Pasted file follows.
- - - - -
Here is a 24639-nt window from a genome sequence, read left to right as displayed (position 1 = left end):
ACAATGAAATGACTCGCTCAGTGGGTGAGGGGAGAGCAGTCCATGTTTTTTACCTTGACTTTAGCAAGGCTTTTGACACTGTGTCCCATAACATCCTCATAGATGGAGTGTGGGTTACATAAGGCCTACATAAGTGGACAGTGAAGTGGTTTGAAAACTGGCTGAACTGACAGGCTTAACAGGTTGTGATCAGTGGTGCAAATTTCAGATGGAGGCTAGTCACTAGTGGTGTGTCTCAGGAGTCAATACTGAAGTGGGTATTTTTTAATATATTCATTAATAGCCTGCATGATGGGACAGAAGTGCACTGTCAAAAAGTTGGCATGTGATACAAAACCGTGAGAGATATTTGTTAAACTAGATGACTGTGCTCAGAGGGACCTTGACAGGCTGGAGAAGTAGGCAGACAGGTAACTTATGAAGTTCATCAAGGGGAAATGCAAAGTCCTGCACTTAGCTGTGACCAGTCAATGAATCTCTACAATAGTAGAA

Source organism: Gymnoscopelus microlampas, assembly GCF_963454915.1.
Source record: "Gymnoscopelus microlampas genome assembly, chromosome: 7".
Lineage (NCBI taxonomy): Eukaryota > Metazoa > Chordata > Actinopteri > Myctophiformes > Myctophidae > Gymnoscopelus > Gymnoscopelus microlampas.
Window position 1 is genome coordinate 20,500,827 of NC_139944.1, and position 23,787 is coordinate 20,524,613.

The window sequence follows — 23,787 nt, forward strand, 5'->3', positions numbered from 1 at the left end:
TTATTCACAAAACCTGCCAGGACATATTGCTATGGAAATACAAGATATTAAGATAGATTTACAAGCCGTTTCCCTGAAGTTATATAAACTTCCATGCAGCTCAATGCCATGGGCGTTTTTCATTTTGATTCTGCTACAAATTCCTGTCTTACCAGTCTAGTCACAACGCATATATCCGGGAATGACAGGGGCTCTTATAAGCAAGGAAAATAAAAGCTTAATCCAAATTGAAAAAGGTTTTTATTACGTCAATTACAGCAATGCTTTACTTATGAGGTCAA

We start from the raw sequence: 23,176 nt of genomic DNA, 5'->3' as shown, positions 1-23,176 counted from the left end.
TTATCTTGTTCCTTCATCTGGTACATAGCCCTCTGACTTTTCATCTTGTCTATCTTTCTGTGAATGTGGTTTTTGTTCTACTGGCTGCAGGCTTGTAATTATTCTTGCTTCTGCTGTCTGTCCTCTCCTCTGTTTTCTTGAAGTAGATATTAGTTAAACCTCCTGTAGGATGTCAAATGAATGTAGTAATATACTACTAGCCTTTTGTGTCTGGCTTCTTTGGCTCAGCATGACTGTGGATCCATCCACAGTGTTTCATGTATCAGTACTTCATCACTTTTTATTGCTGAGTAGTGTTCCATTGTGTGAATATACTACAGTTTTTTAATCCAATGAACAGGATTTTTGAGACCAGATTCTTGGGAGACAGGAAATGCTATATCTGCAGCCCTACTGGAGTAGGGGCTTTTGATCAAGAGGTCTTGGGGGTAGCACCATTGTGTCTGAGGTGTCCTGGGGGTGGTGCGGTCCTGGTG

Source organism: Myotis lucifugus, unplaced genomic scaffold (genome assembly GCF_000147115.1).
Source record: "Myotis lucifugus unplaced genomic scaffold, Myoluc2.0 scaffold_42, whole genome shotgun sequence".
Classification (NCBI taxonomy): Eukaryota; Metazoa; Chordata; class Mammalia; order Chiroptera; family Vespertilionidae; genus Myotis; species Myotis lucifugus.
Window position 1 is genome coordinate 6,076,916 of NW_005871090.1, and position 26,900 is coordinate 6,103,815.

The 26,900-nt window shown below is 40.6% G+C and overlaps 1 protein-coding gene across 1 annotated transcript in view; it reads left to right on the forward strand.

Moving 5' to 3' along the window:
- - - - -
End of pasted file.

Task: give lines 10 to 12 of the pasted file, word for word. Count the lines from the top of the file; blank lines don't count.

TTATCTTGTTCCTTCATCTGGTACATAGCCCTCTGACTTTTCATCTTGTCTATCTTTCTGTGAATGTGGTTTTTGTTCTACTGGCTGCAGGCTTGTAATTATTCTTGCTTCTGCTGTCTGTCCTCTCCTCTGTTTTCTTGAAGTAGATATTAGTTAAACCTCCTGTAGGATGTCAAATGAATGTAGTAATATACTACTAGCCTTTTGTGTCTGGCTTCTTTGGCTCAGCATGACTGTGGATCCATCCACAGTGTTTCATGTATCAGTACTTCATCACTTTTTATTGCTGAGTAGTGTTCCATTGTGTGAATATACTACAGTTTTTTAATCCAATGAACAGGATTTTTGAGACCAGATTCTTGGGAGACAGGAAATGCTATATCTGCAGCCCTACTGGAGTAGGGGCTTTTGATCAAGAGGTCTTGGGGGTAGCACCATTGTGTCTGAGGTGTCCTGGGGGTGGTGCGGTCCTGGTG

Source organism: Myotis lucifugus, unplaced genomic scaffold (genome assembly GCF_000147115.1).
Source record: "Myotis lucifugus unplaced genomic scaffold, Myoluc2.0 scaffold_42, whole genome shotgun sequence".